Opening April 27, the exhibit Poetics of Light: Pinhole Photography took its name from the way light becomes an object of play when set between an object and a pinhole camera. The photos produced take what we think we know of the world and turn it upside-down, backward and more.
It seemed only natural to reach out to Santa Fe Poet Laureate Jon Davis to help us with events during the exhibition’s run. He agreed (see list of events at bottom), but went one better. Using Gregg D. Kemp‘s pinhole photograph, Jane Always Dreaded Flying Home, as his inspiration, Davis wrote a poem that the Palace Press is turning into a broadside.
Director Tom Leech decided to try a new technique, having Kemp’s photograph digitally printed on the paper, then applying Davis’ poem via traditional letterpress. “I’ve never seen this done before,” he said.
Here’s Leech feeding it into the press to apply the poem’s headline:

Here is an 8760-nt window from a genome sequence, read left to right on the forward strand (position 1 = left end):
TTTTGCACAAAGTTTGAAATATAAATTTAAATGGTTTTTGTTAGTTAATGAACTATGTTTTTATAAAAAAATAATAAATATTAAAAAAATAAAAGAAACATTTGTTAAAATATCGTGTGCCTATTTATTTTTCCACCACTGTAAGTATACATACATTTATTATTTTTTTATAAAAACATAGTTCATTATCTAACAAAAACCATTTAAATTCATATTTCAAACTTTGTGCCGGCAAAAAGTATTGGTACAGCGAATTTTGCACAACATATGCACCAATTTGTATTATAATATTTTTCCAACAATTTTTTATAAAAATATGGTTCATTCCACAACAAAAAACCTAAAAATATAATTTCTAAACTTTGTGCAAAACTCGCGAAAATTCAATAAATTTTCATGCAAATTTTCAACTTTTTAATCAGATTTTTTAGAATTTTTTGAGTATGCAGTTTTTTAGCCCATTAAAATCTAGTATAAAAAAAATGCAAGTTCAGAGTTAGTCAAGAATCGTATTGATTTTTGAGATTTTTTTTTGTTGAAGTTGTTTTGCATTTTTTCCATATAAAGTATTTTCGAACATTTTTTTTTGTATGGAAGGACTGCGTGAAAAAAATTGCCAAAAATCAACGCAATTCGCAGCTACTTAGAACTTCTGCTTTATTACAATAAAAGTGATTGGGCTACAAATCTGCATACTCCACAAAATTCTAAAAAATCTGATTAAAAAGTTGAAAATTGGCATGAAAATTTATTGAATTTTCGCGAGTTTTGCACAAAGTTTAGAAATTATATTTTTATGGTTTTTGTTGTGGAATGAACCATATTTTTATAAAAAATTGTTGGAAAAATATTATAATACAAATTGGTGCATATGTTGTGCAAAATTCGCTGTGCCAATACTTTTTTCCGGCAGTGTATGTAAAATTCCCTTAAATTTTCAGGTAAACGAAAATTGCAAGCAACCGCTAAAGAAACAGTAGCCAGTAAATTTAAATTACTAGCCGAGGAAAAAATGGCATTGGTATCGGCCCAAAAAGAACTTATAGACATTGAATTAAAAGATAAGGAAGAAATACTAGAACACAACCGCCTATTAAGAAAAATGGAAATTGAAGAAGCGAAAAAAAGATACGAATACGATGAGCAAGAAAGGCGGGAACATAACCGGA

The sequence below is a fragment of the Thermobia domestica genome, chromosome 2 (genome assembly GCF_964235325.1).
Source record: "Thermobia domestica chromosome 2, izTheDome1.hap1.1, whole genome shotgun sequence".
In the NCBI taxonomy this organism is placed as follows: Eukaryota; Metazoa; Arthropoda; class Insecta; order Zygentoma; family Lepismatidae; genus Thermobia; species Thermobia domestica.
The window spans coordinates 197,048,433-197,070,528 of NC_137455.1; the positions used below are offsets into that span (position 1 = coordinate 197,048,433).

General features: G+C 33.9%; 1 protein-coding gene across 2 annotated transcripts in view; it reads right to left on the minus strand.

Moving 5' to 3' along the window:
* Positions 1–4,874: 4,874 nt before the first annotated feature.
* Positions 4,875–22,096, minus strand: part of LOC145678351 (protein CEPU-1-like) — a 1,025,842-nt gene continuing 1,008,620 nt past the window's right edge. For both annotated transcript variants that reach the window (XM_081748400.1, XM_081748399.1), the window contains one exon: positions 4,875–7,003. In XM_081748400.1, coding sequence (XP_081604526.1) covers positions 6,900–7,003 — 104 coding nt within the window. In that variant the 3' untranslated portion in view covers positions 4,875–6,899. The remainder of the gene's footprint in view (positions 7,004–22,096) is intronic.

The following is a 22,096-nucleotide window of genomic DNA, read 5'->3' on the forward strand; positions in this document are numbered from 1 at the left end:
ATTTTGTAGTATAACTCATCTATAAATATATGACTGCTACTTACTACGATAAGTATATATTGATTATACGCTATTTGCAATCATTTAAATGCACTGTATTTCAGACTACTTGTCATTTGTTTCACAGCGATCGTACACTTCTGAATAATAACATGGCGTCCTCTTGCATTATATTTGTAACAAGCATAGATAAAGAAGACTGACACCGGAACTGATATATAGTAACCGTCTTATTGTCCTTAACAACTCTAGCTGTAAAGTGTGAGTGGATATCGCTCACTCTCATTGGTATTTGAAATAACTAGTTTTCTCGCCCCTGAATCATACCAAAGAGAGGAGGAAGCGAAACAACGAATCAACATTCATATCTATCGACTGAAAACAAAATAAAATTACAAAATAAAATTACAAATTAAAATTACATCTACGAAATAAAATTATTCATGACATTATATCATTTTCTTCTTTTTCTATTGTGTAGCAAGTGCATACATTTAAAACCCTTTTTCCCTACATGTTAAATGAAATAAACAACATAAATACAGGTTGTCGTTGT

Studying the typography:
And holding the almost-finished product:
The broadside will be released on the exhibition’s opening day. Copies will sell for around $75.
For Leech, the project held a coincidental quirk: In 1974, he and Kemp owned Virginia Woodworks in Colorado Springs, where they made Appalachian dulcimers. The business didn’t last, but this photography (fittingly, a pinhole image) of the two of them way-back-when survived:
Poetics of Light: Pinhole Photography events with Santa Fe Poet Laureate Jon Davis:
Friday, May 30, 6 pm, “Santa Fe Poets 5,” the fifth of six group poetry readings Davis is organizing as part of his tenure. Joining him in the History Museum Auditorium will be Chee Brossy, Joan Logghe, Carol Moldaw, Henry Shukman, and Farren Stanley. Free.
Sunday, June 1, 1 – 4 pm, “The Poetry of Light,” a writing workshop building on inspiration from Poetics of Light images. Open to high schoolers and older, the event is free, but reservations are recommended. Call 476-5096.